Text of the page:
Where are these Jōyō Kanji used?

I want to learn all remaining Jōyō Kanji by learning words that contain them. Not because it’s super important, just because it feels good to “complete” something :relaxed: I’m struggling to find somewhat common vocabulary that contains the following kanji. Are some of them used in place/people names etc.? If we can find/pick 1-2 words per kanji, I would greatly appreciate the help :slightly_smiling_face:

[EDIT] Still left:

舷: 左舷, 右舷
墾: 開墾, 未墾

They’re all used in at least one word that all Japanese people know, if that’s what you mean by common word. But if by common word you mean something you’ll actually see regularly, then yeah, some may not fit the bill.

Like, I’m guessing you looked up the word 朕 and added the kanji to the list because you didn’t find that word to meet your definition of common word. There isn’t anything else. It is what it is.




抄本 (idk if that’s common, I think I studied it for kanken, just like 謄本)

勅令 (learned this in history class)
朕 is a complete word by itself
塡める (can’t think of any jukugo)

謄本 (kanken)
頒布 (also from kanken)

官吏 (not really used anymore probably?)


Saw it a couple months ago in a contemporary work and a couple months before that in ningen shikkaku (which isn’t modern, for anyone who doesn’t know)



Ye legit don’t know that kanji. 謄本 on the other hand ive seen

Also since myria didnt do 冶



Thanks so much guys! :+1: I appreciate it.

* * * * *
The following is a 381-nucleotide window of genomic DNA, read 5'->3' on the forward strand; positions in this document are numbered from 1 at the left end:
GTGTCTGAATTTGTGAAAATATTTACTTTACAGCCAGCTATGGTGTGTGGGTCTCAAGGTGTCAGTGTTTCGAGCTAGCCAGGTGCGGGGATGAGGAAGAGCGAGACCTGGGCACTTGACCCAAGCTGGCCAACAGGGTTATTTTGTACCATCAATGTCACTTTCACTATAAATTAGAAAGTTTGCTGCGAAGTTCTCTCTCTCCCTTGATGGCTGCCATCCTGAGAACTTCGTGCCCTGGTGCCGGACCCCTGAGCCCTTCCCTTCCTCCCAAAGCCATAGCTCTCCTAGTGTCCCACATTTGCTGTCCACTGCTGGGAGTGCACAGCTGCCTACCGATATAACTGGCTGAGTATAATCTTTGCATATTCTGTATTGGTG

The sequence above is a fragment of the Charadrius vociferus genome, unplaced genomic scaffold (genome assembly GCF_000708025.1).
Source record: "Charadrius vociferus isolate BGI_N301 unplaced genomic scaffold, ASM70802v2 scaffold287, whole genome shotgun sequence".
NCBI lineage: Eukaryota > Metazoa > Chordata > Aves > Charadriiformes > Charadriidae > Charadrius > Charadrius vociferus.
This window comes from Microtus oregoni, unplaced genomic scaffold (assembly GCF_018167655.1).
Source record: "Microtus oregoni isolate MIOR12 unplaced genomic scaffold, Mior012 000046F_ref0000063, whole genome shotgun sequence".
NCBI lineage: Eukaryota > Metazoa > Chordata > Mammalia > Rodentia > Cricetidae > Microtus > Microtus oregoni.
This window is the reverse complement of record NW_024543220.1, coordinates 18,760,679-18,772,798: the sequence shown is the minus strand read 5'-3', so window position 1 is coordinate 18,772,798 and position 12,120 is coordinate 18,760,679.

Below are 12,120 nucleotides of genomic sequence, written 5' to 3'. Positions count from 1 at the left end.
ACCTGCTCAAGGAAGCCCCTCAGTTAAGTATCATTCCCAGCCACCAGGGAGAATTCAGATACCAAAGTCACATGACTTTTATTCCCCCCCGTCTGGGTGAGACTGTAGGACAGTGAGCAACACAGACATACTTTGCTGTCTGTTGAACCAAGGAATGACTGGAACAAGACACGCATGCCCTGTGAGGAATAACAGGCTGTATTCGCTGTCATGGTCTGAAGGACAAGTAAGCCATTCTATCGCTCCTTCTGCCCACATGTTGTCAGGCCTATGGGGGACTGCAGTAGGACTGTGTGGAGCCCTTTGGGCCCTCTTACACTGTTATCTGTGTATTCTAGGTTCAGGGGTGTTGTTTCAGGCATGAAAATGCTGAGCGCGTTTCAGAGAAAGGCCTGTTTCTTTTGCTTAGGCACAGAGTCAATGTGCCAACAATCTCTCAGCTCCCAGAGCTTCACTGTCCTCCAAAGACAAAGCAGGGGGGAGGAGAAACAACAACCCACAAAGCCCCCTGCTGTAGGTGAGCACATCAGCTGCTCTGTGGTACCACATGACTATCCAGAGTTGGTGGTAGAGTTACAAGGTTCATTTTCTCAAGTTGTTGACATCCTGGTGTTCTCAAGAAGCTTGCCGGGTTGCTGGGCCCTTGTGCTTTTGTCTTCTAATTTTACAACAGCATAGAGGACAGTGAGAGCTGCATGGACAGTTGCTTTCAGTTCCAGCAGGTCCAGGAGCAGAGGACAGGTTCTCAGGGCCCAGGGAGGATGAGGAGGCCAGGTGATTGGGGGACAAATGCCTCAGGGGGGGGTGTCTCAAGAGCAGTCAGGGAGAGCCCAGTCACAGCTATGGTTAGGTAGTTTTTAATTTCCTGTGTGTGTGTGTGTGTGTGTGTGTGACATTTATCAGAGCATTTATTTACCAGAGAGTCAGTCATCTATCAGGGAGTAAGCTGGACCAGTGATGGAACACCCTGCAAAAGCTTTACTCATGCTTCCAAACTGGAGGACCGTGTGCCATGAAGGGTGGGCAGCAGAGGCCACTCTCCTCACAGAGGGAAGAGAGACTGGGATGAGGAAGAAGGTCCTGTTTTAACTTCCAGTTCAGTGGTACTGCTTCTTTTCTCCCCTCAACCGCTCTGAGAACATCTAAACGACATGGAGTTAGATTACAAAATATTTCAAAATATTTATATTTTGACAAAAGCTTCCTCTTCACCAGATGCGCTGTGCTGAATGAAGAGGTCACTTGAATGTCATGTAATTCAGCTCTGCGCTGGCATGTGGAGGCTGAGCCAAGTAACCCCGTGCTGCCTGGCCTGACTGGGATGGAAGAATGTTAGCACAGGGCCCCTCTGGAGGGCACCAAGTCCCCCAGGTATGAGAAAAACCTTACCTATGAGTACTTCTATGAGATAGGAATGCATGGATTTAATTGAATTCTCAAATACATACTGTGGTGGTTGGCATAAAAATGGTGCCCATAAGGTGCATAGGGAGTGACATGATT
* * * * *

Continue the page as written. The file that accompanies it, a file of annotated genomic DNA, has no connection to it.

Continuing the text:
If anyone else wants to chime in, these are still left:

Yeah, I should have written more clearly: I was looking for the most common 1-2 words for each kanji, according to what people have seen in the wild. Even if they aren’t very common in the first place. Or “I have never seen that kanji used anywhere”, if that was the case.
So the answers were exactly what I was looking for :slightly_smiling_face: Thanks again.


This isn’t really a Japanese thing, but just for the sake of helping OP with understanding meaning… these two kanji are super common in Mandarin, and the translation of 抄本 in Japanese (‘extract’) doesn’t surprise me at all. In Mandarin, we typically use 抄 to mean ‘to copy (out)’, and it comes up a lot in discussions of dishonest behaviour or what not to do in exams: ‘don’t 抄 other people’s answers!’ and stuff like that. A book that’s copied off something else is fairly likely to be at least an extract, if not a full copy. (The Chinese definition is ‘a book that’s made by copying an original’, so you could say that the Japanese definition is a slightly more specialised version of that.)

There’s 塡充(てんじゅう)= ‘to fill up completely by filling in gaps’. (I didn’t actually know it, but it exists in Chinese with roughly the same meaning – with an additional meaning of ‘to fill in the blanks’ – and it makes sense to me as a Chinese speaker.)

塑造 = to make a model/prototype of a carving out of materials such as clay or wax; to model

痘瘡 = smallpox
(If you read it as いも, it can mean ‘smallpox’ on its own. It can also refer to the marks left by smallpox.)


Not sure how “common” these are but they do all seem to be used (based on image searches with these terms).

諧声 【かいせい】 (n) vocal harmony; harmonious voice; harmonious voices
右舷 【うげん】 (n,adj-no) starboard
左舷 【さげん】 (n,adj-no) port (left side of vessel)
開墾 【かいこん】 (n,vs,vt) cultivating new land; clearing; reclamation;
未開墾 【みかいこん】 (n) uncultivated
ヨウ化物; 沃化物 【ヨウかぶつ(ヨウ化物); ようかぶつ(沃化物)】 (n) iodide
沃土 【よくど】 (n) rich soil; fertile land
沃野 【よくや】 (n) fertile fields or plain